Redundancies Rise Rapidly As Business Activity Falters During The Crisis

As the second wave of the pandemic strikes, early warning indicators show that the economic crisis could worsen as lockdowns take effect.

Covid-19 second wave pushing UK to brink of double-dip recession
Covid-19 second wave pushing UK to brink of double-dip recession/Picture credit: The Guardian

As the second wave of the pandemic strikes, early warning indicators show that the economic crisis could worsen as lockdowns take effect.

This weekend the chancellor, Rishi Sunak will close the multibillion-pound coronavirus job retention scheme which has been supporting scores of employees during the crisis. Analysis has revealed that the number of people who are being made redundant because of the pandemic is increasing faster than during the 2008 financial crisis.

In an effort to curb the spread of the coronavirus, the government of the UK imposed new restrictions which have seriously impacted many industries especially the hospitality sector.

YOU MAY ALSO LIKE: UK Urges Iran To End Nazanin Zaghari-Ratcliffe`s “Arbitrary Detention”

The curfews and rules against the mixing of different households will affect businesses across the country and lengthen economic recovery.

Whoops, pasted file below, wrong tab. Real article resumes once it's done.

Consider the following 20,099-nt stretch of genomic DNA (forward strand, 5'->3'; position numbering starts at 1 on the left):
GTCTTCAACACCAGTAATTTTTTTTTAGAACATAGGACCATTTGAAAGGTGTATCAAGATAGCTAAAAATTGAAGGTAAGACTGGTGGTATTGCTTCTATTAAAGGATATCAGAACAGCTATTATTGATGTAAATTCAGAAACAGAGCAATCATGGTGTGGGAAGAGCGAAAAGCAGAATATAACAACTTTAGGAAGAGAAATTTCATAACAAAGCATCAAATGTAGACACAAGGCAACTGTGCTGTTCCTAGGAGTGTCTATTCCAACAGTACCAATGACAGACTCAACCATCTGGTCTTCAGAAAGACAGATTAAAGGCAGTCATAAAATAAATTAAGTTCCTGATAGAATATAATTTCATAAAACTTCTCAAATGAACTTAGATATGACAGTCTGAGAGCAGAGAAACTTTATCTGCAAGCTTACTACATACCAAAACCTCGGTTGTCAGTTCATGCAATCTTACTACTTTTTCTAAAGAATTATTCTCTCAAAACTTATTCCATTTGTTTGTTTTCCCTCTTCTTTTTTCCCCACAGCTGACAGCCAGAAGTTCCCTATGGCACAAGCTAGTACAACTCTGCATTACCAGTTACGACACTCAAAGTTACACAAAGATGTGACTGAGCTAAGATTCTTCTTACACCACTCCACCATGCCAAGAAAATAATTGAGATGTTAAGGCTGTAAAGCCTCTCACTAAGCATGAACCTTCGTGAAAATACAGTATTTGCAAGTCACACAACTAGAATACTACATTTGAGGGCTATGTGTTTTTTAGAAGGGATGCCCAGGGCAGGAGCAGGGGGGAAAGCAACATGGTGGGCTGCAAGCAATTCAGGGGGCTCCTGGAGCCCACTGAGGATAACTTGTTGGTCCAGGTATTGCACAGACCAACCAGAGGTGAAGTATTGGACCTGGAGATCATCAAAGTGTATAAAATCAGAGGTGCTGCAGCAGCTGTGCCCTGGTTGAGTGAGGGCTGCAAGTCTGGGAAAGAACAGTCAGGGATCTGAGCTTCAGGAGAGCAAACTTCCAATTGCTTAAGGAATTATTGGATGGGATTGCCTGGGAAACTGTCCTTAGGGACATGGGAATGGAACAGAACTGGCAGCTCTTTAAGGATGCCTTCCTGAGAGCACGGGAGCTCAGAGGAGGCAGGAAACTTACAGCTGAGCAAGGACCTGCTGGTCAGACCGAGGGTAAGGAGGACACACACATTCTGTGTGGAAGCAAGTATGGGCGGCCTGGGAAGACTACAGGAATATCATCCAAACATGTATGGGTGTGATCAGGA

Official forecasts suggest that the rate of unemployment could hit a record high since the 1980s by the end of the year. Many people were infuriated by the lack of state support amid the rising infections which prompted Sunak to unveil a last-minute package for workers and businesses.

The Conservative peer David Young, who was employment secretary in the second Thatcher government, has urged the chancellor devise a replacement scheme. He said workers are being made redundant “through no fault of their own and yet have the skills and energy to flourish when conditions return to normal”.

YOU MAY ALSO LIKE: Young Black People Are Forced To Change To Be Accepted In Society

In a statement, he said: “Government should now – for time is very much of the essence – re-create the programmes that worked so well in the past, market them actively, and encourage those newly out of work to get together either by themselves or with friends or colleagues and set up their own new enterprise.”

0 0 vote
Article Rating
Subscribe
Notify of
guest
0 Comments
Inline Feedbacks
View all comments